It's never been easier to sell bonds for LBOs, said Eric Misenheimer, who manages $500 million of high-yield securities at J&W Seligman & Co. in New York. Hedge funds, under pressure to find above-market returns, are willing to take on the risk, so banks are packaging leveraged loans into debt securities and selling them off, freeing up capital to finance new buyouts. Demand for high-interest debt, a key component in LBOs, is 'voracious,' Misenheimer said. It's pretty much all-you-can-eat hunger in terms of the deals out there. Global rates are low and global demand is up more than ever.

Misenheimer is hardly alone. General Electric Chief Executive Officer Jeffrey Immelt told the Financial Times that he looks at about 30 deals a year. His verdict: "The vast majority only add value through financial rather than operational improvements."

In other words, the deep thought process involved is: "Well, we have some money lying around and we need to make some fees, so let's go buy something."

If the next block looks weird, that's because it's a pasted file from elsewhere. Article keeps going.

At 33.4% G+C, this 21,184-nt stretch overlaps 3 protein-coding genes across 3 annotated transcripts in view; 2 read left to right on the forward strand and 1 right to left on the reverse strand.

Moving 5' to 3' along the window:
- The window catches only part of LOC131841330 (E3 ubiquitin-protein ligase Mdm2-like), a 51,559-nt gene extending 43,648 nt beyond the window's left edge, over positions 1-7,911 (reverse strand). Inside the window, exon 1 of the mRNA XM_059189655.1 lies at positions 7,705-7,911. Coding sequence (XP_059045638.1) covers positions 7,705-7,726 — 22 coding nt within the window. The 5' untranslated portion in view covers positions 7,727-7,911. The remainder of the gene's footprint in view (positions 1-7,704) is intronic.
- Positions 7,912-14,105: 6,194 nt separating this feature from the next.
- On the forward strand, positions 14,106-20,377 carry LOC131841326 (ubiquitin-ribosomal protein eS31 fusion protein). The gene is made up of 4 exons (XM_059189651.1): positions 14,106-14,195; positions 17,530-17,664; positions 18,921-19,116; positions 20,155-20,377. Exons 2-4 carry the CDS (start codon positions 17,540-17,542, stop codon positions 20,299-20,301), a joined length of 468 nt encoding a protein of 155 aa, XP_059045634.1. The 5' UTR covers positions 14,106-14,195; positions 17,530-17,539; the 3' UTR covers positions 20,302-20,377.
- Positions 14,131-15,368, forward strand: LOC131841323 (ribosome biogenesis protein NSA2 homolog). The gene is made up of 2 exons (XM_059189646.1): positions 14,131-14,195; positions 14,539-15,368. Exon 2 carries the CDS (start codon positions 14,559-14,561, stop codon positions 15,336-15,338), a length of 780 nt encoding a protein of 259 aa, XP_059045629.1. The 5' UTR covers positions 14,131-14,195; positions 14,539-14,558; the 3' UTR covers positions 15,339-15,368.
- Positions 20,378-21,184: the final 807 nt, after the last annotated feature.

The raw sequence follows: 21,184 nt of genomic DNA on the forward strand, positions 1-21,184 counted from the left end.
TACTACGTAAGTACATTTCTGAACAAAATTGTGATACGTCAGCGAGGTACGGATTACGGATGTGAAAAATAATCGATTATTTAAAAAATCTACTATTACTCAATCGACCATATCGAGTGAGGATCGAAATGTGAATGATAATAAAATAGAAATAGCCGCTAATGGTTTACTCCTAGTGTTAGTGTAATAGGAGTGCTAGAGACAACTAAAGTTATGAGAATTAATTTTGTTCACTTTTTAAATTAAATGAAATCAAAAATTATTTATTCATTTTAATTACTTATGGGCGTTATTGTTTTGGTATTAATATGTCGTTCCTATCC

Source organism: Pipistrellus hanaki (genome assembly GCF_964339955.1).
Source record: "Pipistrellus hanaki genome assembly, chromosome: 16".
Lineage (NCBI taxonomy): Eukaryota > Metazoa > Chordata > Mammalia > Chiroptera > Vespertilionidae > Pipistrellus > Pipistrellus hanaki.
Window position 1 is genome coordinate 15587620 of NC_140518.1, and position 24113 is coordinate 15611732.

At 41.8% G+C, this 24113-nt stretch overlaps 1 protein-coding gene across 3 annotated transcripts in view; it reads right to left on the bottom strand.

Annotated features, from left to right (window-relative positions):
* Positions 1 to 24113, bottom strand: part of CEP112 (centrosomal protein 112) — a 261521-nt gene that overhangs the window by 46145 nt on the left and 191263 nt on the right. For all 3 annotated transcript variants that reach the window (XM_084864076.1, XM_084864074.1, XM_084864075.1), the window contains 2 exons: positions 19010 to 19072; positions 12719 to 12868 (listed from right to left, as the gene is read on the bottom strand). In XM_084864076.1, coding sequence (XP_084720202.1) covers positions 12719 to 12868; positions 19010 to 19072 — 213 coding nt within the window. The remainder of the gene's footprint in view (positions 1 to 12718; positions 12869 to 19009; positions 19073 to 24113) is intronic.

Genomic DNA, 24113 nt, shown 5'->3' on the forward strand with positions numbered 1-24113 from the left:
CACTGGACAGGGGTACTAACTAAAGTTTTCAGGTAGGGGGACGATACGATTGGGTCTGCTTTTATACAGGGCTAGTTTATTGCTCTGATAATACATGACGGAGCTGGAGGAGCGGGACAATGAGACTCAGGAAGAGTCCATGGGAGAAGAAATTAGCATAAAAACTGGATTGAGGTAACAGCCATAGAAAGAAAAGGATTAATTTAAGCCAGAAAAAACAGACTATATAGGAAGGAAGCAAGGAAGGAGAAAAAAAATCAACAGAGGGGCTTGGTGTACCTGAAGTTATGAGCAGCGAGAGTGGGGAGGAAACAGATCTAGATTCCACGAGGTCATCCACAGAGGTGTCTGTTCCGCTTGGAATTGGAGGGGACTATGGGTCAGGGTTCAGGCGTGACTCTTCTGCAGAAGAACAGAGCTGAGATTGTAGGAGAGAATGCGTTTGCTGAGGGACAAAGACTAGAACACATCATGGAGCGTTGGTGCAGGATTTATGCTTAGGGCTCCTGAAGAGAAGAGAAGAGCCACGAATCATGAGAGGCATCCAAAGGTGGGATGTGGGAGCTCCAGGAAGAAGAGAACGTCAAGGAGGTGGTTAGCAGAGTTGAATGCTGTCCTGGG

This whole thing looks a lot like the venture capital boom of the late 1990s. Back then, big-name Silicon Valley firms like Kleiner, Perkins, Caufield & Byers were the starts of the investment world. Investors flooded those firms with tens of billions of dollars. That money went into a bunch of junky dotcom companies.

Those companies came public and insiders made millions. But the individual investors who bought those IPOs? They ended up with a bunch of worthless shares!

Do I Hear the Private Equity Death Knell Ringing?

I've been listening for the proverbial "bell" to ring — the one that signals the top is in for the private equity pandemonium. And I think I might have heard it …